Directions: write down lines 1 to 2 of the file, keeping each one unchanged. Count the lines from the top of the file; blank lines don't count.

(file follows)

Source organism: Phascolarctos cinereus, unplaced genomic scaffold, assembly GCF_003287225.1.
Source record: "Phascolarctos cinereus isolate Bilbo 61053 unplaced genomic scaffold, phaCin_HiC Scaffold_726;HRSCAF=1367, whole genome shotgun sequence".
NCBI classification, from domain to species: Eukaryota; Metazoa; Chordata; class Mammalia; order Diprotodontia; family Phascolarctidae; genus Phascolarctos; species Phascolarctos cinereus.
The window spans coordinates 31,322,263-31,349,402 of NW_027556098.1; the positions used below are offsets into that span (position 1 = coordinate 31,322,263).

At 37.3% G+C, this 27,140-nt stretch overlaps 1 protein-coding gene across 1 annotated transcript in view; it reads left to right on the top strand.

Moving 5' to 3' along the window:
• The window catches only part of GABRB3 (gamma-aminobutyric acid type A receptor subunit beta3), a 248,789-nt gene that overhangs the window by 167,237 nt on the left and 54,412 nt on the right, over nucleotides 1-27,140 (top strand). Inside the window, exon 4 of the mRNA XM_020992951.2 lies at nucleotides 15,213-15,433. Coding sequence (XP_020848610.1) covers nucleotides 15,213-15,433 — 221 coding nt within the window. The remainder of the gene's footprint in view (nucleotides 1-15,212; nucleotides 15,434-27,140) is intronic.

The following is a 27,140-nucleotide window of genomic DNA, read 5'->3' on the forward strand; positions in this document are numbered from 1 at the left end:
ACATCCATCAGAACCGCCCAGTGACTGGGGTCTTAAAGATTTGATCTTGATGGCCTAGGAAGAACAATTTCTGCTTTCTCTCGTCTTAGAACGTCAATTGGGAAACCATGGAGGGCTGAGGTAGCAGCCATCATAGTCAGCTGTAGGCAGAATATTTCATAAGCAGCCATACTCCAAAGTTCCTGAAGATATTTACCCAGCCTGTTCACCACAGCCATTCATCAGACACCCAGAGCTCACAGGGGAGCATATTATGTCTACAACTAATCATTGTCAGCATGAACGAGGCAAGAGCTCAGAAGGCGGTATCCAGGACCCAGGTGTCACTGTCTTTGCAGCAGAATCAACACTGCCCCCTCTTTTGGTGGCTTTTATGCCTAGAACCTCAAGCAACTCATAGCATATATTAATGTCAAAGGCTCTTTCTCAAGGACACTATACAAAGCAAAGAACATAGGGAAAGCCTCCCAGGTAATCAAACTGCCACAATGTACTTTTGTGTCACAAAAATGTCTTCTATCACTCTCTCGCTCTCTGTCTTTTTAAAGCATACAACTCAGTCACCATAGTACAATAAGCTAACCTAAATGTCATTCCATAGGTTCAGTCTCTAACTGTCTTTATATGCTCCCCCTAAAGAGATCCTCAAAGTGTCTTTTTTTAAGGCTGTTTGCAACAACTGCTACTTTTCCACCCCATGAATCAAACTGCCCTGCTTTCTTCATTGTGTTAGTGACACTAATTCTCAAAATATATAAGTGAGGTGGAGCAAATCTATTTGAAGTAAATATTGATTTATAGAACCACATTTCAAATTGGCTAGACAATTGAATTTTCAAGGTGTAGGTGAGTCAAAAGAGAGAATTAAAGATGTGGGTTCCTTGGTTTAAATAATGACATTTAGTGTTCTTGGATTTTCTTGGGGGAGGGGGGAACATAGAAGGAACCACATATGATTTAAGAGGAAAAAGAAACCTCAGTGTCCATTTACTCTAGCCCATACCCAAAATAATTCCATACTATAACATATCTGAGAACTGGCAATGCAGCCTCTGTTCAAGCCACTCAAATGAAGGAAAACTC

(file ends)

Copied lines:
Source organism: Phascolarctos cinereus, unplaced genomic scaffold, assembly GCF_003287225.1.
Source record: "Phascolarctos cinereus isolate Bilbo 61053 unplaced genomic scaffold, phaCin_HiC Scaffold_726;HRSCAF=1367, whole genome shotgun sequence".